The Grand Egyptian Museum is by all means a reason to be hopeful about the future of tourism in Egypt; it’s everything every Egyptian hoped to see in their country. It’s the largest archaeological museum in the world, build on 117 acres, or about 480,000 square meters, and hosts approximately 100,000 artifacts, 3,500 of which belong to King Tutankhamen and will be displayed together for the first time in history. These artifacts are being conserved now at the Conservation Center nearby to get them ready for the inauguration of the GEM in 2018.
This museum is expected to change the concept of tourism in Egypt, said Dr. Omar in an enthusiastic energetic presentation to a group of journalists and representatives of the Japanese Embassy in Cairo during a press tour to development sites Japan is assisting with. He said he expects that this artistic masterpiece will attract from 4 million to 8 million visitors a year, four times more than those who now visit the Egyptian Museum. The GEM will ensure that every object is creatively presented, with the Great Pyramid being the main artifact of the museum, as visitors will have the chance to see it from a window designed specifically for it. Not only this, it will have restaurants, museum for children, souvenir shops, etc. to make it easier for a tourist to stay all day in the Pyramids area.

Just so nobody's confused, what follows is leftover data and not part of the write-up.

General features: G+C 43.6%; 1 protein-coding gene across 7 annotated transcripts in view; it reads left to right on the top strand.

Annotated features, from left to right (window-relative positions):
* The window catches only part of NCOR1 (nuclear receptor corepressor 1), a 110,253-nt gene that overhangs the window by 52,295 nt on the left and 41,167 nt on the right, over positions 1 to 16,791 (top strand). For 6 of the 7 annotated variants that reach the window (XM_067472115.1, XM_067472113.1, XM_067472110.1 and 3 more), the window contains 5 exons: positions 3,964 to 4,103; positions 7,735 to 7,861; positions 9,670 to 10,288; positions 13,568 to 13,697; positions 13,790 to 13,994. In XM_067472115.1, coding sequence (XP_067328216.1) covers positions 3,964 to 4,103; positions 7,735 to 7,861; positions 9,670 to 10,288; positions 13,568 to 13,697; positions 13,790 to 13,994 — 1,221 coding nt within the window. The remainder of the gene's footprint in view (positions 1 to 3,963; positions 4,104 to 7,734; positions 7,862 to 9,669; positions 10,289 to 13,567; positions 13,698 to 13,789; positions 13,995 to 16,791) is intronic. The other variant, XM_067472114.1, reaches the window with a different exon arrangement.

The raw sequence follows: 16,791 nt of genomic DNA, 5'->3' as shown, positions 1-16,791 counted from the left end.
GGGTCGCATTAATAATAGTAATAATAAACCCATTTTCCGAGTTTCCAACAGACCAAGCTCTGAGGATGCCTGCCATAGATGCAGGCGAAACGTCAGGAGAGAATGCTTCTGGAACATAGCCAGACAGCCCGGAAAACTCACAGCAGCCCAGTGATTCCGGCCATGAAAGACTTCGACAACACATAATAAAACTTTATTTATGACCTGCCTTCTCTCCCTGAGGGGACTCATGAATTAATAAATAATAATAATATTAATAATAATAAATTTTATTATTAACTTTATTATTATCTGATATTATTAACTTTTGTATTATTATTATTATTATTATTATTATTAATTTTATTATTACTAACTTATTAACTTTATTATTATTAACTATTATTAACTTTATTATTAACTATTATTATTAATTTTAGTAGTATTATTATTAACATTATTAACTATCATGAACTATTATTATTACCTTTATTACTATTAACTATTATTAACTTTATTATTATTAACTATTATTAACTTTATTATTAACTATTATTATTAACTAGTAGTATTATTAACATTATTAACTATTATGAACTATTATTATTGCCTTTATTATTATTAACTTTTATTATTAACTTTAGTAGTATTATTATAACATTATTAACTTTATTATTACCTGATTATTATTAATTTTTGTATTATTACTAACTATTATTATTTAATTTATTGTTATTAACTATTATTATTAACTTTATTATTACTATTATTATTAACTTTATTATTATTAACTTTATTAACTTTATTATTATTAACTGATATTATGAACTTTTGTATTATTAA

“The GEM would compete with the most prestigious museums of the world, even if a tourist visits Egypt for a day, they have to visit it,” said Wagih Hanna, the head of technical oversight of the Executive Committee for Project Implementation with a warm smile, and expressed his thanks to the government of Japan. …If this project is implemented as planned, it will help tourism get back on its feet and it will have a huge impact on the cultural, economic and even the political spheres in Egypt and the region.